The Genealogy Center at the Allen County Public Library in Fort Wayne, IN is hosting WinterTech 2010-2011. Every second Wednesday of the month starting in November and ending in February, a technology program will be presented from 2:30-3:30 PM. After the class, participants can spend a few hours researching before attending the Allen County Genealogical Society of Indiana's monthly meeting at 6:30 PM.
     
    Ancestry.com is one of the largest genealogical databases available. Join us in learning how to perform advance search techniques, read the results, and "Becoming Expert at Using Ancestry" on Wednesday, January 12, from 2:30-3:30 PM.
     
    Please call 260-421-1225 or email Genealogy@ACPL.Info to register for this program.

    Posted by: ACPL Genealogy Center

  • 2011 -- A Golden Year

    Tuesday, Jan 04, 2011

    In 1961, a brochure for what would become The Genealogy Center of the Allen County Public Library in Fort Wayne, Indiana, stated "Adults desiring help on genealogical questions or desiring the use of old city directories, city and county histories, and the like should apply here." Fifty years later, the words still ring true. Born from a collection of histories, city directories, and periodicals purchased for "a dollar or two" following the Great Depression by Head Librarian Rex Potterf and Fred Reynolds, for whom the Genealogy Department was renamed in 1971, as well as four hundred volumes loaned from the Mary Penrose Wayne chapter of the National Society of Daughters of the American Revolution, the collection has grown to more than one million items as The Genealogy Center.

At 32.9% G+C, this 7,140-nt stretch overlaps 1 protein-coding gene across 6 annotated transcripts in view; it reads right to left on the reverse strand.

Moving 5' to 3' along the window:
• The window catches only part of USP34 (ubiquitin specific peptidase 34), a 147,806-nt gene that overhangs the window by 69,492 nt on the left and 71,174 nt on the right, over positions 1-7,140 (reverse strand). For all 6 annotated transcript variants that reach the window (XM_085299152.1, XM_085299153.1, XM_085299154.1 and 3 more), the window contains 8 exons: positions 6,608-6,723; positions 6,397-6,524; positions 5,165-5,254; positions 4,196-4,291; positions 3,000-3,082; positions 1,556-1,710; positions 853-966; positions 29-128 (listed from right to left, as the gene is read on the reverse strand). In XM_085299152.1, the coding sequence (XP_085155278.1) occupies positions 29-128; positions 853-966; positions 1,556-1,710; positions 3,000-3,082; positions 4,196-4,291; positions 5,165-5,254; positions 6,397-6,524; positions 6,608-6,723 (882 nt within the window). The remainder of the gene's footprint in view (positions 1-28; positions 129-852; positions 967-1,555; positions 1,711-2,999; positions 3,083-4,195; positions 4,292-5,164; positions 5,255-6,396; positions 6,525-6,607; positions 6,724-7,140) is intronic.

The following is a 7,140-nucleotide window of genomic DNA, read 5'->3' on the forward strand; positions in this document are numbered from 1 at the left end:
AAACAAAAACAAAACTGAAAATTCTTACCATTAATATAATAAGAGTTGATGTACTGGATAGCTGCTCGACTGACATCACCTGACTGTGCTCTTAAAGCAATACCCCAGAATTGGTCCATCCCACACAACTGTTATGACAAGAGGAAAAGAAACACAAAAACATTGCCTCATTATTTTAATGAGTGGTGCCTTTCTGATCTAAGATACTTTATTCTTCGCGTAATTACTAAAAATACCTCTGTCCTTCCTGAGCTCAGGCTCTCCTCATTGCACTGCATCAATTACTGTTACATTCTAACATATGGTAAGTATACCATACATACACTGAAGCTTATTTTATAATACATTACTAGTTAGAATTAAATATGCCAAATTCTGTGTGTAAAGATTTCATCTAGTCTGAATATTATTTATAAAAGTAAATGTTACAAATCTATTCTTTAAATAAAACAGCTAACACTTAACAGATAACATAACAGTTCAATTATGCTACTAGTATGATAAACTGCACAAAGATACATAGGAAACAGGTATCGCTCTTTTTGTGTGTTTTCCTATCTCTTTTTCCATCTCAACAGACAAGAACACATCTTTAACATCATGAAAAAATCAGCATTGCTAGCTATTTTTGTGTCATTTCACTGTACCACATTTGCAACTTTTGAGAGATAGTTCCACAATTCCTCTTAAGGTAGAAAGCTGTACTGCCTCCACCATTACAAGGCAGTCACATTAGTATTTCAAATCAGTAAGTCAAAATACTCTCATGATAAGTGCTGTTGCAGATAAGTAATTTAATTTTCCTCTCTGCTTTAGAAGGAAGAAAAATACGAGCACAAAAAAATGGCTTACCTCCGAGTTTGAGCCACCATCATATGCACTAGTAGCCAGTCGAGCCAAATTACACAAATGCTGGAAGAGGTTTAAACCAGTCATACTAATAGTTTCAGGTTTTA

The Indiana History and Genealogy Room opened on January 3, 1961 with the idea of serving the increasing number of genealogists who used the growing collection. In 2010, The Genealogy Center had nearly 100,000 visitors from across the United States. The Center not only houses an impressive book and microtext collection, but has a growing virtual presence with expanding digital collections, and a proud heritage of excellent customer service and educational opportunities.